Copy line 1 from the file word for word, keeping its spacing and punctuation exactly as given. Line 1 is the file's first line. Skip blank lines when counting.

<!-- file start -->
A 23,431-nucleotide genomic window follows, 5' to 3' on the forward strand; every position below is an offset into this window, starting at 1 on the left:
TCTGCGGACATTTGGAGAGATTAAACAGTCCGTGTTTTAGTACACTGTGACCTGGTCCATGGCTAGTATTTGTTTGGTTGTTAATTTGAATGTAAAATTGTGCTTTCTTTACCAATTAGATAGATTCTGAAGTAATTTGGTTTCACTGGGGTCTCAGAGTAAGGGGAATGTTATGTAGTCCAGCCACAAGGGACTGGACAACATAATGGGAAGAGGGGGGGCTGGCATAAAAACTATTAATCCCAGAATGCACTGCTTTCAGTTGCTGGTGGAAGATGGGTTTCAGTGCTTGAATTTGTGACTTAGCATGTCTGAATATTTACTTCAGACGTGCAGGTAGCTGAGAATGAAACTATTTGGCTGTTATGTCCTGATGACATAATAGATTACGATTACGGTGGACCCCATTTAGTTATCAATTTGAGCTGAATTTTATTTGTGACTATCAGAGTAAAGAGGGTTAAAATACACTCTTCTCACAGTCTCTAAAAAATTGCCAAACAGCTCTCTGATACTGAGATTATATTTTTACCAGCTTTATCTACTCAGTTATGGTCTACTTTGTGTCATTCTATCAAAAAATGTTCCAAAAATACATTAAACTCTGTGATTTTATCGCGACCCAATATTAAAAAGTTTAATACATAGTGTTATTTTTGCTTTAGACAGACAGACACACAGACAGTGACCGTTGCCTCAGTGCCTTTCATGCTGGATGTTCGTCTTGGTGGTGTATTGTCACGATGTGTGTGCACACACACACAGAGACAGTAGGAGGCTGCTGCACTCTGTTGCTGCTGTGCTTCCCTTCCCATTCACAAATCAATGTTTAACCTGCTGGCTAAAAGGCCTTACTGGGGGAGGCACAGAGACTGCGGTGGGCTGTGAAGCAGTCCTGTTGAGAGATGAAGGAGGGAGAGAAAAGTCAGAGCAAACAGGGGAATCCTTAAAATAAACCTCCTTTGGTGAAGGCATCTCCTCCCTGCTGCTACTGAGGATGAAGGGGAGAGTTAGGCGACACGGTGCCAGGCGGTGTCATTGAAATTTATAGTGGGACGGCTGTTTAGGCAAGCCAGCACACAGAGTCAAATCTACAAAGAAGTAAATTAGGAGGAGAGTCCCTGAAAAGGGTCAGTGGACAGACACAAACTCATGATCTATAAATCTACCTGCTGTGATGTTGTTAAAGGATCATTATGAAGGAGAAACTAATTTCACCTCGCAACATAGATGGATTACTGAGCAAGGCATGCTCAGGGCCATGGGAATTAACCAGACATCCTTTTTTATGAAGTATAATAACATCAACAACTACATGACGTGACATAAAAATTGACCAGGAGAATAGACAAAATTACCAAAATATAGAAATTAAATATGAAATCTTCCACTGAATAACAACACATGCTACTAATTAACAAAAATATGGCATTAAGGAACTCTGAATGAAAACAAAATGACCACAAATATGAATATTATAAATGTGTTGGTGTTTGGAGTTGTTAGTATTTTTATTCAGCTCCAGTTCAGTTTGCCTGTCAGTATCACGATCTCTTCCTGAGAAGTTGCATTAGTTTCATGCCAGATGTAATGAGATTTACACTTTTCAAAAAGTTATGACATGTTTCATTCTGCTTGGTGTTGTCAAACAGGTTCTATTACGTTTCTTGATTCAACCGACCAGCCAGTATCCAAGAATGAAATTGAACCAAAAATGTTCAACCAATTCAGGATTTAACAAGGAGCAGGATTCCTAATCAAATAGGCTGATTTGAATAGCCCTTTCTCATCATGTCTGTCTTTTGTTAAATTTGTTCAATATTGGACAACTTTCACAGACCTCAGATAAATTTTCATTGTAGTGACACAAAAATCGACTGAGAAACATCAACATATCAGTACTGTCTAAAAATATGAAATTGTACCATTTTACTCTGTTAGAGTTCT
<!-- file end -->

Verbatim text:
A 23,431-nucleotide genomic window follows, 5' to 3' on the forward strand; every position below is an offset into this window, starting at 1 on the left: